петък, 4 февруари 2011 г.

Karma To Burn: Rich Mullins interview

This interview is posted in the Bulgarian webzine Rawk'n'Roll. I post it here in English so it could be available to wider audience and also for the band and its managers to use it as they find proper.

When Karma To Burn got back together two years ago, we almost shitted our pants brown. And when last year they released the amazing "Appalachian Incantations" we went insane because it apeared they hadn't moved an inch and they beat again our shit out with great riff punches. And now, in the eve of their fifth album and their upcoming big tour, we are talking to their bassist and the cofounder of Karma To Burn, the nice guy Rich Mullins.

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RR: Hi, Rich! Are you just waking up?

RM: Yes.

RR: How has been 2011 so far?

RM: So far so good. No horrible tragedy.

RR: Last year’s “Appalachian Incantation” was a massive statement for your comeback. How did you come up with this album? Was it written and recorded in a rush or it was all natural process?

RM: It was pretty natural. We started with… I think the third track we did was “Forty One” and that’s when we decided we should try to do another record. We just went form there. At the end I think we were little bit rushed because we wanted to do one song ‘cause we worked with Scott Reeder. We wanted to try to do one song out there that we just kind of put together with him and we didn’t have time to do it.

RR: Mentioning Scott Reeder, he has produced the album. And you have John Garcia singing in it. What is this strong Kyuss connection?

RM: I think it was during “The Sky Valley” tour. We’re from the opposite sides of the country. The guitarist for this band Hermano he was in this band called Black Cat Bone out of Kentucky. They were in the recording studio and at the same label as Kyuss when they were doing “Sky Valley”. And he had a copy of it. And when he heard us playing, he said: “Hey guys, you’ll probably like this” and he gave us a copy. And so we heard it, we thought it was cool and we did some shows with them in Ohio. This was a long time ago and at that time we became friends. We opened for the Queens Of The Stone Age on their first tour. So we’ve just known those bands forever. And then actually John came to live with me in West Virginia for a couple of months, right before they did “… And the Circus Leaves Town”.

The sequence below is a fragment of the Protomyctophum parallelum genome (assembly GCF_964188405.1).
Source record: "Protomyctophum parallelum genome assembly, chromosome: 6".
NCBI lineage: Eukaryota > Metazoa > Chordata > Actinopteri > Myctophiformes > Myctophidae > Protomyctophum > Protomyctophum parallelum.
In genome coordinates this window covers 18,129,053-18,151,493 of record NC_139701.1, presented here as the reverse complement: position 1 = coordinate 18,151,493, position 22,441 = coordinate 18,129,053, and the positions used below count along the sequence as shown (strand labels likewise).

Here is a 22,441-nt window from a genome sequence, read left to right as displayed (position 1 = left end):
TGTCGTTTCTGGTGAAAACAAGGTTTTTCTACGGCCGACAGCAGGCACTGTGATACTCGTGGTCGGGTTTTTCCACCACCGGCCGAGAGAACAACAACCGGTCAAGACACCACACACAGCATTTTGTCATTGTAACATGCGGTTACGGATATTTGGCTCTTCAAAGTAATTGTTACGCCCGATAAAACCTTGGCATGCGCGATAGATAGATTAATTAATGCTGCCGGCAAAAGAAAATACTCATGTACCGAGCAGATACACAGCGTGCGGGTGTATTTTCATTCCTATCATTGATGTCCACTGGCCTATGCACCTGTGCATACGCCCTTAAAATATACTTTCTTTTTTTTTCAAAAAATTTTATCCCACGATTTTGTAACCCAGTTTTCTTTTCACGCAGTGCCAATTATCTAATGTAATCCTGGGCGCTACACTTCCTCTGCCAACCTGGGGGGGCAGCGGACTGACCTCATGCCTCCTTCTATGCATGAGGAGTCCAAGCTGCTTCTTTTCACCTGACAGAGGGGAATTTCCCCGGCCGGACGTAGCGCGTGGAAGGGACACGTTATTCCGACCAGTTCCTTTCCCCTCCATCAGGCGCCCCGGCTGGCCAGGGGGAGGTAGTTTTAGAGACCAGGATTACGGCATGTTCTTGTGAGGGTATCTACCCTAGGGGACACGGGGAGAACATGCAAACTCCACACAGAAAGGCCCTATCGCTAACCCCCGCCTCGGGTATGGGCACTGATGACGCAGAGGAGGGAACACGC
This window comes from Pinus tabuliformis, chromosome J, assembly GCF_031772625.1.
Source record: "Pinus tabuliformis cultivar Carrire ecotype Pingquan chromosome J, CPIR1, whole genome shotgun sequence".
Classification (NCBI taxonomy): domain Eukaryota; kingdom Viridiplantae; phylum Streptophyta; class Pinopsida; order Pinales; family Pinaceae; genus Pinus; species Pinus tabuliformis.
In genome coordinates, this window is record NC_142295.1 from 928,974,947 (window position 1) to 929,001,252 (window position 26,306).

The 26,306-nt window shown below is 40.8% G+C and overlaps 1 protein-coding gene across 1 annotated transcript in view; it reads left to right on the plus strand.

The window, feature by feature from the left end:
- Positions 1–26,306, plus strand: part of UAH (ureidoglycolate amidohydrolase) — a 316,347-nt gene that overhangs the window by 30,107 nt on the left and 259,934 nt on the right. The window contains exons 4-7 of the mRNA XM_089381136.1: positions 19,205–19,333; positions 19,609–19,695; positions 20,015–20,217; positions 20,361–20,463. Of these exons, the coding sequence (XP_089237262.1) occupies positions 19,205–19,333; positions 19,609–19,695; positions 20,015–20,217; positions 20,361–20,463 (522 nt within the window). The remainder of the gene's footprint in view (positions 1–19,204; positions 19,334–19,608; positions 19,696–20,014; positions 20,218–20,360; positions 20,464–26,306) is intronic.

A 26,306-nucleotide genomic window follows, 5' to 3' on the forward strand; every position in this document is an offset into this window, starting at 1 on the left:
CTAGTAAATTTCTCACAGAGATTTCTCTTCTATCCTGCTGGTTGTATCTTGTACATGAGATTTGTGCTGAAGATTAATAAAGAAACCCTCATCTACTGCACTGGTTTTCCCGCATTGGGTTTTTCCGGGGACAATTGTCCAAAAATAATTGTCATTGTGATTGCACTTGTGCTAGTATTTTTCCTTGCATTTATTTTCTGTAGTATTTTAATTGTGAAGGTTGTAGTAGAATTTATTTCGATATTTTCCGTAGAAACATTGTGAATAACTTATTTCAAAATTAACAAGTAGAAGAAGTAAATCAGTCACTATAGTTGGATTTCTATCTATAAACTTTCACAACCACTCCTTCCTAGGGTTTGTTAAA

RR: How is the album accepted by fans and the critics? And is it selling good?

RM: It went really well. Really well.

RR: What was the reason for the band split in 2002?

RM: Ah… I had a drug problem. Hah, kind of got out of the way of things. I tried to do a geographical change in my life. I thought it would help out but it didn’t really.

RR: While Karma was disbanded all of you joined various projects. Was that a good experience for you?

RM: It was good. We kept playing and trying some different things. And we all had to go, me and Rob, get ourselves clean. It gave us how to do that and get away from everything that we’ve been doing and allowed us to come back to this situation with a different perspective.

RR: How did you decide to reform Karma To Burn?

RM: Gosh! Will and I talked for the first time in 7 years and it came up right away. It was weird. It was like “Alright!”

RR: When you were back in 2009 you did a lot of touring. You played many shows in Europe which seems to be preferable scene for bands from the States. Why is that?


RM: It’s because the US doesn’t really rock anymore. The US is pretty bleak for anything that isn’t straight up commercial.

RR: But there are so many rock bands from the States!

RM: You can do okay. There are bands that are doing better here than there. We have toured with The Sword. The Sword does much better here in the US than in Europe.

RR: Well, The Sword toured with Metallica which, I think, helped them a lot.

RM: Yeah. That seems to help a little bit. But even before Metallica they were doing pretty much the same. Their first record did really well here. It’s weird – it’s hard to predict what happens in the States because you can’t get much of the media coverage if you don’t get on TV a little bit.

RR: When you returned in 2009, you played the Roadburn. And you did two shows for night.